Are You Properly Paying Your Employees?

October 19, 2020 at 9:39 am Leave a comment

Good morning, folks. Here are some things to consider as you start your credit union day.

Are you properly paying your employees?

That’s the question that I’ve decided to bring to your attention this morning. After reading a complaint (subscription required) against Investor’s Bank in New Jersey in which employees seek to bring a class-action against a lender for violating the Wage and Hour Provisions of the Fair Labor Standards Act and corresponding New Jersey state law. In the lawsuit, the non-exempt employees were responsible for opening up the bank’s branches. As a matter of policy and procedure, this included going through several security protocols before logging on to their computers and officially clocking in. The employees are seeking back pay for the unpaid labor, as well as liquidated damages for what they contend is a willful violation of the law. Now, don’t get me wrong – there is nothing particularly novel about this lawsuit or its claims. However, labor law experts are quick to point out that wage and hour violations are one of the more common and expensive mistakes that employers can make. For what it’s worth, I also see cases like this accelerating now that so many more of your employees are clocking in remotely. 

High Noon for a Stimulus Bill

House Speaker Nancy Pelosi has given Republicans a Tuesday deadline for agreeing to new stimulus legislation before the elections. The question is, will President Trump, who seems more than willing to compromise on a higher stimulus number, be able to convince enough Senate Republicans to give him this win? Stay tuned, and let’s remember that this political discussion has real-life consequences for your credit union and membership. 

Sherrod Brown Sounds the Alarm

Speaking of bad economic conditions, David Baumann’s blog this morning gave me a heads up about a letter Senator Sherrod Brown, ranking member of the Senate Banking Committee, sent to financial regulators. The NCUA, along with others, received this correspondence expressing concern about the fragile state of the US economy and asking the regulators what they are doing to prepare for a potential economic meltdown. According to Brown, “‘Watchful waiting’ and deregulation are insufficient regulatory responses to the myriad stressors in the financial system.” He ends the letter with a series of questions he wants answers to by October 28th, including:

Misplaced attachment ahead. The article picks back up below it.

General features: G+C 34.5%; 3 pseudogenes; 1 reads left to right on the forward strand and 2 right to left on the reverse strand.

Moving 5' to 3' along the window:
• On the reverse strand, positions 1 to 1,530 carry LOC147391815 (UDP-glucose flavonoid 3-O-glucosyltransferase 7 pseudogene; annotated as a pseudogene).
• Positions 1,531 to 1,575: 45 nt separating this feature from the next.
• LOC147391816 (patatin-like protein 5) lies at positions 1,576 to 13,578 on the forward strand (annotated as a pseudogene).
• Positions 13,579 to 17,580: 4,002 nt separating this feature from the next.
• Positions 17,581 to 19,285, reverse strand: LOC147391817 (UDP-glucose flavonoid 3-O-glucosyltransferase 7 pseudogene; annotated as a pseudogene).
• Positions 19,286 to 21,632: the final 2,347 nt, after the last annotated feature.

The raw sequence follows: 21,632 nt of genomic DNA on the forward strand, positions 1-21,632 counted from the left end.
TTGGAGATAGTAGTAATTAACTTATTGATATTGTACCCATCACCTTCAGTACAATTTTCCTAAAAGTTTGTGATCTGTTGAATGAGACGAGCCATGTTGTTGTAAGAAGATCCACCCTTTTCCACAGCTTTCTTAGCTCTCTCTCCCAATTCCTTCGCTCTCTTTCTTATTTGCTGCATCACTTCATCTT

1. What compliance, operational, and other risks does the public health crisis pose to your agencies’ ability to handle a potential financial crisis? What concrete steps have your agencies taken individually and on a coordinated basis to address these risks?

 2. How are your agencies monitoring and addressing concentration risks with respect to leveraged lending, household and consumer debt, credit card debt, and the mortgage and commercial real estate markets? What are your agencies doing to monitor and address exposure to fragility in the funding markets, particularly the overnight repurchase market? What other emerging risks have you identified?

 3. What preparations have your agencies made if it needs to resolve failed banks or credit unions, including in a widespread failure scenario involving G-SIBs, large regional institutions, and community banks? What specific table-top exercises have your agencies participated in to ensure you are operationally prepared to wind-down a failing bank or credit union?

NCUA Needs Vendor Oversight, but Not Right Now

In my last blog about NCUA’s most recent board meeting, I forgot to point out that Chairman Hood reiterated his support for legislation which would give NCUA direct oversight over credit union vendors, but, he also noted that he did not think the reform should come while the industry deals with the pandemic. Stay tuned.

Entry filed under: Compliance, COVID-19, Economy, Federal Legislation, Regulatory. Tags: , , , , .

Having “the Talk” … with your IT Team Has COVID-19 Killed CECL?

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Authored By:

Henry Meier, Esq., Senior Vice President, General Counsel, New York Credit Union Association.

The views Henry expresses are Henry’s alone and do not necessarily reflect the views of the Association. In addition, although Henry strives to give his readers useful and accurate information on a broad range of subjects, many of which involve legal disputes, his views are not a substitute for legal advise from retained counsel.

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